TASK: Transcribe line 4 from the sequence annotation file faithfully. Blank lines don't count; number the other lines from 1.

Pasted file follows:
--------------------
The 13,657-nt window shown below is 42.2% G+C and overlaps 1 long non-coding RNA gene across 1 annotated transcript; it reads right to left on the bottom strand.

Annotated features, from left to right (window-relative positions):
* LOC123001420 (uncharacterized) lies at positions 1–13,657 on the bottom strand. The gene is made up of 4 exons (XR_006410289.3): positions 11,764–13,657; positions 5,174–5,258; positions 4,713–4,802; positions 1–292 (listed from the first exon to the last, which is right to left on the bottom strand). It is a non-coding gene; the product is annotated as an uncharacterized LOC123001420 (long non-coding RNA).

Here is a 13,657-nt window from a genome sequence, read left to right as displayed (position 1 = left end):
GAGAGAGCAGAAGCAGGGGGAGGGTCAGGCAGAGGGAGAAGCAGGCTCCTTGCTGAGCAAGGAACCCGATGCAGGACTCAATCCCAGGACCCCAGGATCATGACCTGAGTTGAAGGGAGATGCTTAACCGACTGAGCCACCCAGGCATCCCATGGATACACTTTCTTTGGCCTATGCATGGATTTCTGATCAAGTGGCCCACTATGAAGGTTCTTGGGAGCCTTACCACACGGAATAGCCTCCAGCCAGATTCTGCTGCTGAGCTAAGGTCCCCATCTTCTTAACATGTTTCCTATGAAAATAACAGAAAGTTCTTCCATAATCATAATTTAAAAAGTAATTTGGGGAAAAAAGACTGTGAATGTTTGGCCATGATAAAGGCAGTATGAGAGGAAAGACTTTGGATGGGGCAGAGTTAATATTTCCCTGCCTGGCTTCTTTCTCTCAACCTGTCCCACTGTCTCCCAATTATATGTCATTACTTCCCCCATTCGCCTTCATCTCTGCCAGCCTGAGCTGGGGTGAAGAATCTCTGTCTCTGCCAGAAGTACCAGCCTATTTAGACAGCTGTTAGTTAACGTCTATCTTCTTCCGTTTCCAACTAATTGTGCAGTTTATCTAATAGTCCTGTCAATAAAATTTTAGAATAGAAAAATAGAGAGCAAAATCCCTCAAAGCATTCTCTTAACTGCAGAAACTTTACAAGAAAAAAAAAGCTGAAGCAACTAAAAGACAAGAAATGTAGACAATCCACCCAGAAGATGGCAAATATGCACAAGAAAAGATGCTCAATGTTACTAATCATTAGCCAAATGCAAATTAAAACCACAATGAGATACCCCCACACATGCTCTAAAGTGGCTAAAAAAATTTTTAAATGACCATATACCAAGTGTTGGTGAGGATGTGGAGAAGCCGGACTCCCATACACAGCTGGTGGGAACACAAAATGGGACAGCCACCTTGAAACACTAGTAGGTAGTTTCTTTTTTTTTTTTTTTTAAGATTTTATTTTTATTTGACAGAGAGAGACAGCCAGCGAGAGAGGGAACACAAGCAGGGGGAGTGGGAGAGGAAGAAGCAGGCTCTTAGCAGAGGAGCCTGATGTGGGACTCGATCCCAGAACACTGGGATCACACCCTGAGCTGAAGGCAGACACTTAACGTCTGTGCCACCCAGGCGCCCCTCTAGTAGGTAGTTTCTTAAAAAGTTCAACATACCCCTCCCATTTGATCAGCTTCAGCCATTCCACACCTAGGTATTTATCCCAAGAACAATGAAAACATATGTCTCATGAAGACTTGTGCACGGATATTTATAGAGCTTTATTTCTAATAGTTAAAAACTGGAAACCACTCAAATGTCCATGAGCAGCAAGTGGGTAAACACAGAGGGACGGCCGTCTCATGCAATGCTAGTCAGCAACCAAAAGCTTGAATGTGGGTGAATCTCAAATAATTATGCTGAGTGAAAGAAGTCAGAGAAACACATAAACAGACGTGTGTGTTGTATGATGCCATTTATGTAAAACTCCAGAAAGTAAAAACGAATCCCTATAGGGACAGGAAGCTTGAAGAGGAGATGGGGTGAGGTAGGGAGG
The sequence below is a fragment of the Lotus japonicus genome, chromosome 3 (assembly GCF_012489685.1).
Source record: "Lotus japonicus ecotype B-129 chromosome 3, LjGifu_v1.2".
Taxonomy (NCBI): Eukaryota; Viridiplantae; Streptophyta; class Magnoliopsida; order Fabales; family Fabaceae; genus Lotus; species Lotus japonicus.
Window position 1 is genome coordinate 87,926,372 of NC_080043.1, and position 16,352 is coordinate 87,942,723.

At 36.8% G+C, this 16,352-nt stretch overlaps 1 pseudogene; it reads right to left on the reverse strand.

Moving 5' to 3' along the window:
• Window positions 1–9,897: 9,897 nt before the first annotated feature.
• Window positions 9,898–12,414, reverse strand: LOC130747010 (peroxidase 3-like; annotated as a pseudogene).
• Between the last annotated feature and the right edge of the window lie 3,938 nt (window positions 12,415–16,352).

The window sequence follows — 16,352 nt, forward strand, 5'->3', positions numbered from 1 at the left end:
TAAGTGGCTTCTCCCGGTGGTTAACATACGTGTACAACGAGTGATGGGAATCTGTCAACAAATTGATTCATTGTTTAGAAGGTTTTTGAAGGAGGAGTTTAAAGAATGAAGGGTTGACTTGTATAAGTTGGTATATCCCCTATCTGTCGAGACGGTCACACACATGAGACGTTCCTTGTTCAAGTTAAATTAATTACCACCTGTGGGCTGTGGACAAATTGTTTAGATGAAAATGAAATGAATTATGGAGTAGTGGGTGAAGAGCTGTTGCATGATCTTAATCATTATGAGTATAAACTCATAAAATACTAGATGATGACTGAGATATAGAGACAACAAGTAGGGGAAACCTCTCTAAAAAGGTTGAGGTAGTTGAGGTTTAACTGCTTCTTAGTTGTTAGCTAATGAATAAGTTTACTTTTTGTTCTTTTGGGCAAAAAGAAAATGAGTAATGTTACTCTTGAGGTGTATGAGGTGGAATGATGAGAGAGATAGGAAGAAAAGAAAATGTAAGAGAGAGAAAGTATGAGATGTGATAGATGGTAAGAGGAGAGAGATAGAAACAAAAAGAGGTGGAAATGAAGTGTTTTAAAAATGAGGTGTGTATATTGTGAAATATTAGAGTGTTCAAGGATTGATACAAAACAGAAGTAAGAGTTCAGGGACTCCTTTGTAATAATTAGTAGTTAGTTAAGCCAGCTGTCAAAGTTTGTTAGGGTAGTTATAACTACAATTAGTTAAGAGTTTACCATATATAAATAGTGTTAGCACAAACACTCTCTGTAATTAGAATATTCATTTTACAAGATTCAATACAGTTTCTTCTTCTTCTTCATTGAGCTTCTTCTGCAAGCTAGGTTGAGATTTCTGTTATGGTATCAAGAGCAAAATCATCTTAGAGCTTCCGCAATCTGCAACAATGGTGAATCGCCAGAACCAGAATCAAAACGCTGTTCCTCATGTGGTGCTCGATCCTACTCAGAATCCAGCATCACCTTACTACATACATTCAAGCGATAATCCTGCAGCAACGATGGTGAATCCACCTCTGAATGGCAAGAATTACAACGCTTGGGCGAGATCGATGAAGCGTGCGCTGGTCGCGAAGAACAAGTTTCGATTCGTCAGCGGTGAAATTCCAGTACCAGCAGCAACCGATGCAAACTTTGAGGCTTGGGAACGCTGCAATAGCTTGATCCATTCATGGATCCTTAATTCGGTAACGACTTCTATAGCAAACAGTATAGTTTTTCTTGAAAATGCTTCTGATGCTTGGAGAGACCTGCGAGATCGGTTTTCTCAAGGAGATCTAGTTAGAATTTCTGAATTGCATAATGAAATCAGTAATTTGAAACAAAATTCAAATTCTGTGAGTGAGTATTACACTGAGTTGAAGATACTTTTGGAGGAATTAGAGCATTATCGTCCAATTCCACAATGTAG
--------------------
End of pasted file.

Here is a 13,657-nt window from a genome sequence, read left to right as displayed (position 1 = left end):